general

Stories about Android Rooting and Termux on Android.

Some months ago, I decided to root my phone.

To keep it simple, Android phones have restrictions. For example, you can’t just change your boot screen, remove system apps or access app data and cache. The process called “rooting” removes those restrictions and gives you full control over your phone. Rooting is totally legal and there are even proved apps for rooted devices in the Play Store.

But let’s start at the beginning. As a passionate (web) developer, I was already interested in rooting a phone since I knew it was possible and even tried it with my old phone, a Redmi Note 8 Pro.

There has never been an actual reason to root my phone. But it got boring for me to use my phone by the time and as I read it is not that recommended to install other systems (“Custom ROMs”) on my phone, I decided to root it instead. So I just unlocked it and proceeded.

In order to root your phone, you need to “unlock” your phone. This is a process which is, in my case, even supported and offered by my phone manufacturer (Xiaomi) after a seven-day waiting period. So I unlocked my phone, which removes all the user data, and was now ready to move on.

But these days, I didn’t have any experience and just followed tutorials without back-checking. So I bricked my phone, causing a boot loop. As it was my old phone, I didn’t use much time for tries to fix it, and forgot about this topic for many months.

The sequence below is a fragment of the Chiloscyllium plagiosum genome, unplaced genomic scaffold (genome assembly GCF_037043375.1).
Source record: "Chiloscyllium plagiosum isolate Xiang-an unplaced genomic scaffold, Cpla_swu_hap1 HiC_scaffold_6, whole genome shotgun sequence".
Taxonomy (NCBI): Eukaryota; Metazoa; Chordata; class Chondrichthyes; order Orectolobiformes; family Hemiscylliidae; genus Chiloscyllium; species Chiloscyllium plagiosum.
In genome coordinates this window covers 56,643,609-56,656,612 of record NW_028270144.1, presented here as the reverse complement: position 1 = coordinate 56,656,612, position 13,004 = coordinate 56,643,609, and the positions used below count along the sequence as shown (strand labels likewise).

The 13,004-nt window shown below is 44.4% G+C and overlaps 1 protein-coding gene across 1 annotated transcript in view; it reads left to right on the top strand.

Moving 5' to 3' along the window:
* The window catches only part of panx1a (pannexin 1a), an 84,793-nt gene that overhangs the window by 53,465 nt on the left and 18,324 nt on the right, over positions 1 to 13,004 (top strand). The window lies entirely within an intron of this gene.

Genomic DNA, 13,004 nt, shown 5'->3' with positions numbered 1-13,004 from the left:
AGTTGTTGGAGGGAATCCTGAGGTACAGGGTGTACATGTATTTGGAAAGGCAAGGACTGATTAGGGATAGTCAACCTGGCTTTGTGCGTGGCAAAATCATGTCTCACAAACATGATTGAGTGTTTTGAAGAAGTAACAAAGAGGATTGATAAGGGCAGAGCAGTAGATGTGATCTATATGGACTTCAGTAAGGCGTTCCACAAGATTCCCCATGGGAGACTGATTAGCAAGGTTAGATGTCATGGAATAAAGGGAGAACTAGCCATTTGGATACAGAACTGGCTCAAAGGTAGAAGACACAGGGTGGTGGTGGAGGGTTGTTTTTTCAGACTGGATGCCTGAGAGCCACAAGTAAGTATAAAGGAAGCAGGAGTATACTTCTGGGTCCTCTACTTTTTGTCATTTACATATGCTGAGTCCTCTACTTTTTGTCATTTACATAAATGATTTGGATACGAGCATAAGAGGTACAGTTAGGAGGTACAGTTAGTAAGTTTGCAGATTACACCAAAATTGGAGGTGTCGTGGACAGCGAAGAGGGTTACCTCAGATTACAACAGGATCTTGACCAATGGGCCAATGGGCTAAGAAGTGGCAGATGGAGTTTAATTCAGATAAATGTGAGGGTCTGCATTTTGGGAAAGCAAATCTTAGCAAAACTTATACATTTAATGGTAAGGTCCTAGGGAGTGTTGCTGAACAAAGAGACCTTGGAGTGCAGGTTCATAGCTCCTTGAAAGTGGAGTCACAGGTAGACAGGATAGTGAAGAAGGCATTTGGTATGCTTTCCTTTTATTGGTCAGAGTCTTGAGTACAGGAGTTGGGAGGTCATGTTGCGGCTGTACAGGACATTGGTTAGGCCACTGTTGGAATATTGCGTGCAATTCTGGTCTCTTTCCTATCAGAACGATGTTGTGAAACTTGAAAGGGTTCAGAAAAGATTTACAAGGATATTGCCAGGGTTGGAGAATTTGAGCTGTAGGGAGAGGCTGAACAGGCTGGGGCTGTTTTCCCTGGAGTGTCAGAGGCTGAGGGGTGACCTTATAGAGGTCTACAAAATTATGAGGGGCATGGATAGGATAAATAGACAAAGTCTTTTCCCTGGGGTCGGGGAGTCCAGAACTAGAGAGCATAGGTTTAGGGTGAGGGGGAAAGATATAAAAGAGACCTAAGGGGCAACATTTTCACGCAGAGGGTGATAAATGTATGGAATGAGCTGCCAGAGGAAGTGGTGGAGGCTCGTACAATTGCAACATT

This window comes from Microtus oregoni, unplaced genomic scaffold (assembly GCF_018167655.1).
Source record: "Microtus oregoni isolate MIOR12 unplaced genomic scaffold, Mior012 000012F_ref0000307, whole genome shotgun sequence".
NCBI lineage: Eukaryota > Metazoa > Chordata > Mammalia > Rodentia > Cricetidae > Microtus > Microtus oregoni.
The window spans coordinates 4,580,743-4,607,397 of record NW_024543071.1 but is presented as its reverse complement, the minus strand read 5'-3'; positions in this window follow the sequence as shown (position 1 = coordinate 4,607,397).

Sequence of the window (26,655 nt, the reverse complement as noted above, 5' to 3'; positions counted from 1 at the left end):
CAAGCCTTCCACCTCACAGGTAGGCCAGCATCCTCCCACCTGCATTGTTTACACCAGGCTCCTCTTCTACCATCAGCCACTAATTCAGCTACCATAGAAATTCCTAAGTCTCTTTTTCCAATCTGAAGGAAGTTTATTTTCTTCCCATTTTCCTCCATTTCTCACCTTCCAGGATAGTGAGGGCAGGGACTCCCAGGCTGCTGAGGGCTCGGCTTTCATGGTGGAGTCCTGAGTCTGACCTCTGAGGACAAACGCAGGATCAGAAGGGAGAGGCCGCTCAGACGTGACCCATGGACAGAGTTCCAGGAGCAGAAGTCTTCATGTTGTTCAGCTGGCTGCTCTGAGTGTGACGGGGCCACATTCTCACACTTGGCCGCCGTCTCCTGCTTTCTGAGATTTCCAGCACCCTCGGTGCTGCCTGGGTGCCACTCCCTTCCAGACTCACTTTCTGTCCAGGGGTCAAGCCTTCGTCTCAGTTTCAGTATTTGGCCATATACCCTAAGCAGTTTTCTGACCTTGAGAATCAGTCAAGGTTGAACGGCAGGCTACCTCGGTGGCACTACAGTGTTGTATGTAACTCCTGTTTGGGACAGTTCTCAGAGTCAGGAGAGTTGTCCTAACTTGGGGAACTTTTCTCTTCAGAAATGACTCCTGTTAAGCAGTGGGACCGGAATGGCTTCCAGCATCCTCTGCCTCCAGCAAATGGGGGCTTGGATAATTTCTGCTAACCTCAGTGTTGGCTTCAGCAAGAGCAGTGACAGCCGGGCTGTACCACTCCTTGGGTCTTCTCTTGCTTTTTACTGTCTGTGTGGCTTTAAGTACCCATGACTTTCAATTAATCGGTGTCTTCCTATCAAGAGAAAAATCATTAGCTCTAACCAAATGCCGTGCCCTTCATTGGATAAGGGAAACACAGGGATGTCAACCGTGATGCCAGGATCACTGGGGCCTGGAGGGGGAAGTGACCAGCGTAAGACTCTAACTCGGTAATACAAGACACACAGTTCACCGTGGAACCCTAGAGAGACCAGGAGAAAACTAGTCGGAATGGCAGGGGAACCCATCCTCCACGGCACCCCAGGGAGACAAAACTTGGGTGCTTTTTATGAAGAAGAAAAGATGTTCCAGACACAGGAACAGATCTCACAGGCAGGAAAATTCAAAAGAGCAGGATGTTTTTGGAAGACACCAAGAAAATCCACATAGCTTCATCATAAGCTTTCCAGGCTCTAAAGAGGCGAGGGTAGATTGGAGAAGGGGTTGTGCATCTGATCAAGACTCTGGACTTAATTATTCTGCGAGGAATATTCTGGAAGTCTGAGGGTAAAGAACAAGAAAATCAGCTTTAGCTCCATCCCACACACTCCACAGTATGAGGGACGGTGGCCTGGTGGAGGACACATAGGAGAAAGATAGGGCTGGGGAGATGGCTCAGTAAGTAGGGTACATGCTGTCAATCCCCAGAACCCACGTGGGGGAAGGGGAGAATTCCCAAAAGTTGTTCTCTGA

I understood how to root my phone: First, I needed to download the official system ZIP file for my phone. This file contains different image files for the different partitions.

I guess I need to explain how partitions work. Basically, partitions are parts of a SD-Card, SSD or Hard Drive, when we talk about a phone it’s usually the internal SSD storage. Every partition has an own file system and an own use case.

The data partition is the part where all user and app data are stored, whereas the system partition contains system apps and important stuff for the system. The recovery partition contains the recovery mode. The bootloader is the system which handles all the partitions and is meant to change them.

Finally, the boot partition. This partition contains the first processes which are started when the phone boots up. You don’t know this yet, but the “root” process, which we aim to get access for, is always the first process which is started when a phone boots up. So, this is the point where we have to look at.